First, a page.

“These are all just really important things to look at before we clearly make a connection between a drug causing or contributing heavily to a disease state,” Aston said.

The second study presented at the AHA conference looked at older adults who aren’t tobacco users, but do regularly use marijuana. Researchers evaluated data from a national database of hospitalizations from 2019 to examine whether hospital stays were complicated by a cardiovascular event, including heart attacks, stroke, and cardiac arrest in patients over 65 who use marijuana.


The study looked at 28,535 cannabis users with cardiovascular risk factors, and found 20 percent had an increased chance of having a major heart or brain event while hospitalized, compared to the group who did not use cannabis.

Additionally, the study claimed cannabis users had a higher rate of heart attacks compared to non-cannabis users, and were more likely to be transferred to other facilities. High blood pressure and high cholesterol were predictors of major adverse heart and brain events in marijuana users, the study also said.

Dr. Cecilia Fix, director of addiction medicine at Lifespan Adult Psychiatry and Behavioral Health, Rhode Island’s largest hospital owner, said both studies accepted for presentation by the AHA had elements “that I think are novel in this field of research.”

Like Aston, she also noted the large sample population of people used in both studies.

She pointed out a limitation in the second study, however, that gave her pause: the marijuana user’s hospital records were coded for cannabis use disorder, which has a broad definition that can vary from hospital to hospital.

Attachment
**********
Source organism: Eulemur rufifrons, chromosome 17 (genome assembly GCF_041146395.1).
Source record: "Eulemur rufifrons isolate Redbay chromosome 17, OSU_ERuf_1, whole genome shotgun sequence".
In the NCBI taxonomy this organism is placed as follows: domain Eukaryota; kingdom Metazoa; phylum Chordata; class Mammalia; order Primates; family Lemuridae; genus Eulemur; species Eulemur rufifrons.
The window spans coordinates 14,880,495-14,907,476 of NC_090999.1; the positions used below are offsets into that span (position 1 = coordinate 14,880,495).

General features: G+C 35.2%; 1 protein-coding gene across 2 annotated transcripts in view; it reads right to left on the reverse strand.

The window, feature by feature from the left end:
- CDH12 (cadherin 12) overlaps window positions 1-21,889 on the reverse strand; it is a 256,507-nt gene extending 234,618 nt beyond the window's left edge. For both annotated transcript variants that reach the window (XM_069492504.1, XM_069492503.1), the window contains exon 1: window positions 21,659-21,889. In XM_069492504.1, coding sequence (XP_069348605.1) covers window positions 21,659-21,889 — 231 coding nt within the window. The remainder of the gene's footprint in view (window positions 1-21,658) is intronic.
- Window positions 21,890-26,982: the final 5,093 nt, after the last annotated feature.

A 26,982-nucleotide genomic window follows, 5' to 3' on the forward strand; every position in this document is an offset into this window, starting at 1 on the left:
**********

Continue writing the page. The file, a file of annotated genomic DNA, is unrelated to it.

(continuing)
Cannabis use disorder refers to people with dependency or problematic use, according to a study published in The Journal of the American Medical Association Network Open. The most common symptoms are increased tolerance, craving, and uncontrolled escalation of cannabis use.

“That’s a very specific population of people,” Fix said. “I think it opens up the possibility of a lot of confounding variables that the study would not have been able to control for.”


For instance, she said, what’s driving someone to use marijuana daily should be considered.

“It may be people who have very stressful lives, who have trauma histories — all of which are things that can independently impact your risk for heart disease,” Fix said.

She said she found the information from both studies “very compelling.”

“This is certainly an opportunity for a lot of important research, but I don’t know that it’s conclusive yet,” said Fix, who, in general, believes legalization is a very positive move from a public health standpoint, from a policy standpoint, and from a social justice standpoint.

Fix said cannabis is something she believes professionals in addiction medicine should be thinking more about.

“There’s a lot of focus on opioids, and rightly so, because opioids are extremely deadly,” Fix said. “But I think we do lose sight on the importance of cannabis, and I think as cannabis is legalized, it’s important to think about the implications of legalizing a substance.”

Brittany Bowker can be reached at Follow her @brittbowker and also on Instagram @brittbowker.